“Spaceteam,” on the other hand, takes one of the more aggressive aspects of video games — interstellar combat — but relies on vocal commands rather than arcade violence. Necessitating two phones and relying on face-to-face cooperation, “Spaceteam” has players shouting nonsense orders at each other (example: “Soak Ferrous Holospectrum!”) as they try to prevent a disaster.
It starts out simple, perhaps even relaxed, but the pace quickens rapidly. Every time I’ve played, the following thoughts have raced through my head: “Is it acceptable for me to be yelling at this person?” “Will having screamed ‘Turn T-booster’ at someone I barely know forever mark our relationship?”
When he was in Los Angeles late last year, “Spaceteam” creator Henry Smith, a veteran of top game companies such as BioWare and Irrational Games, credited “Johann Sebastian Joust” as forever changing his approach to game-making.
“Joust” is the modern granddaddy of competitive cooperative games, having shown up for a number of years at game festivals and events before being released this spring for the PlayStation 3 and PlayStation 4 as part of the “Sportsfriends” compilation.
It will require at minimum two PlayStation 4 controllers, but is best with four players. The Douglas Wilson-designed game is a dance, as players will move in time with music, all while attempting to keep their controller as steady as possible. A player is knocked out when a controller is jostled.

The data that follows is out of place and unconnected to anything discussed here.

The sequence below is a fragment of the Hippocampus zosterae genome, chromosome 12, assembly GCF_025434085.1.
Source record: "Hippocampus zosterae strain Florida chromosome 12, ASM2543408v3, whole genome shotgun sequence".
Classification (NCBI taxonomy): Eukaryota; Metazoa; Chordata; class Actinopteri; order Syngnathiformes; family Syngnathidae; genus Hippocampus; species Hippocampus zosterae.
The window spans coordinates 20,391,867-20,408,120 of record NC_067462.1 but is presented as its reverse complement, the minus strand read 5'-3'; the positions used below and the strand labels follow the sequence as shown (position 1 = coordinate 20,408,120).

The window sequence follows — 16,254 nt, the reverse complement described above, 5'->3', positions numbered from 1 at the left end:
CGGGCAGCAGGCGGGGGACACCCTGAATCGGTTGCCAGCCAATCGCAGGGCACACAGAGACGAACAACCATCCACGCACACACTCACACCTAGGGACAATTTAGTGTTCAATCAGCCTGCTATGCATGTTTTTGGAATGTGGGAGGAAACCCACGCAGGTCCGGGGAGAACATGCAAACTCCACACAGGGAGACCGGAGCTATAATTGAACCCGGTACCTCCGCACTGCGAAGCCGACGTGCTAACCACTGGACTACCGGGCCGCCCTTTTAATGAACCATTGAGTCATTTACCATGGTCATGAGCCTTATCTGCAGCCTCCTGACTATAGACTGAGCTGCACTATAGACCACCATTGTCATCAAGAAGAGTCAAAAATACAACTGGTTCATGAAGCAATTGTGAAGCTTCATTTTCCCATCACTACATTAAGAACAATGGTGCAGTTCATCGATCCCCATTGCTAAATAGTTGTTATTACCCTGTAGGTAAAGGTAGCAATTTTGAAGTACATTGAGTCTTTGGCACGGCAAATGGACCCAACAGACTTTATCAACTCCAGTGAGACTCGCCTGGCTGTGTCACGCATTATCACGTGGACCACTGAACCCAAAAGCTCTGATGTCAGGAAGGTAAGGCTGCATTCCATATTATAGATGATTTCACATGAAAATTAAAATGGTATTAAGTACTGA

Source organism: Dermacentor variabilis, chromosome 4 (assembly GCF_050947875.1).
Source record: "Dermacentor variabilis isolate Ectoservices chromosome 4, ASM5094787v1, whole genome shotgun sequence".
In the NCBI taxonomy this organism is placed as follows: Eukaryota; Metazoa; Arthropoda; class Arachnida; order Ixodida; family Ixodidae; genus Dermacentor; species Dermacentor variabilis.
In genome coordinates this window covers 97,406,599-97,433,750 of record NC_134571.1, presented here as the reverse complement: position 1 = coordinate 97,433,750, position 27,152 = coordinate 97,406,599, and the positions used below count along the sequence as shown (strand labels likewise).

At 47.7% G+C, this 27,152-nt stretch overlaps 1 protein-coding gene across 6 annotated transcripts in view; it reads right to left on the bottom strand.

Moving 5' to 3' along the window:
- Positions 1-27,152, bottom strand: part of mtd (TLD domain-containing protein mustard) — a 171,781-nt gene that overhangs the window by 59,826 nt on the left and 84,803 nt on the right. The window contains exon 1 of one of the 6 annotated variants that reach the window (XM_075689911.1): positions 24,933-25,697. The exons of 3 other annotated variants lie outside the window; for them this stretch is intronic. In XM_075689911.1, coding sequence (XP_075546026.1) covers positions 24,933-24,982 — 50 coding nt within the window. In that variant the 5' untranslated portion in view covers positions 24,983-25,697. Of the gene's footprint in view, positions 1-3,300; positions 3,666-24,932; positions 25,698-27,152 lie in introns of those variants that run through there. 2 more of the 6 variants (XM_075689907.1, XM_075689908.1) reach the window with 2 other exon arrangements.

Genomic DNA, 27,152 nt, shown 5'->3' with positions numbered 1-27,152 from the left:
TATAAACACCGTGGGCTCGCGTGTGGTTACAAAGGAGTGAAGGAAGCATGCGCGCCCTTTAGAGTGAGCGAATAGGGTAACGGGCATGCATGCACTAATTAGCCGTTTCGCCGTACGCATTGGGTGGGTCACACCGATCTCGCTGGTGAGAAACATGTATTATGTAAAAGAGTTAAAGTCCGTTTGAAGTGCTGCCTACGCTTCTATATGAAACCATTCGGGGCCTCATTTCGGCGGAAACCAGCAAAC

I’ve played with those who are more outgoing when it comes to pushing and shoving their way to a win, but also with those who move more diminutively, trying to coerce someone into a mistake.
“Joust,” said Smith, “blew my mind about what can be done with this technology and how we should be making games.”
“Bounden” is the party game at its most disruptive. The game knowingly enters a personal space many of us all but close off to anyone other than a significant other. That it does so with grace, under the guise of ballet, is its secret weapon.
Past Game Oven titles have poked and prodded personal space as well. “Fingle” is an iPad game that will have players hands contorted in a Twister-like fashion, and “Friendstrap” is a free iPhone game in which the winner simply has to hold onto the phone the longest. All the game encourages is potentially invasive conversations.
Muijres and her partners in Game Oven — designer Adriaan de Jongh and technical developer Bojan Endrovski — happened on this style of play by accident, becoming fascinated a few years ago by watching players recoil when they accidentally touched each other while using a tablet.
A thesis for a company was born.
“When people would touch each other they would retract their hands, like, ‘Oh, sorry! Sorry!’” Muijres said. “Why is it so awkward to touch each other’s hands? That’s weird, right? It’s OK to touch.”
“Bounden,” developed for a budget of about $100,000, for which Game Oven has not yet broken even, guides players for $3.99 through the basics of twirling and then leads players through five original dances. Mastery of the dances isn’t easy.
Play it on a date, Muijres said, before adding that the team at Game Oven may or may not get a kick out of watching the romantically linked attempt to dance. That interest is purely anthropological, of course, as it turns out that rudimentary ballet may offer a telling relationship status update.
“You can tell a little bit about someone’s personality,” Muijres said. “It’s fun to watch couples. ‘No, we have to move this way!’ ‘You’re doing it all wrong!’ Then some couples just say OK and wrap their arms around each other and start dancing.
“To many people,” she added, “dance is freedom.”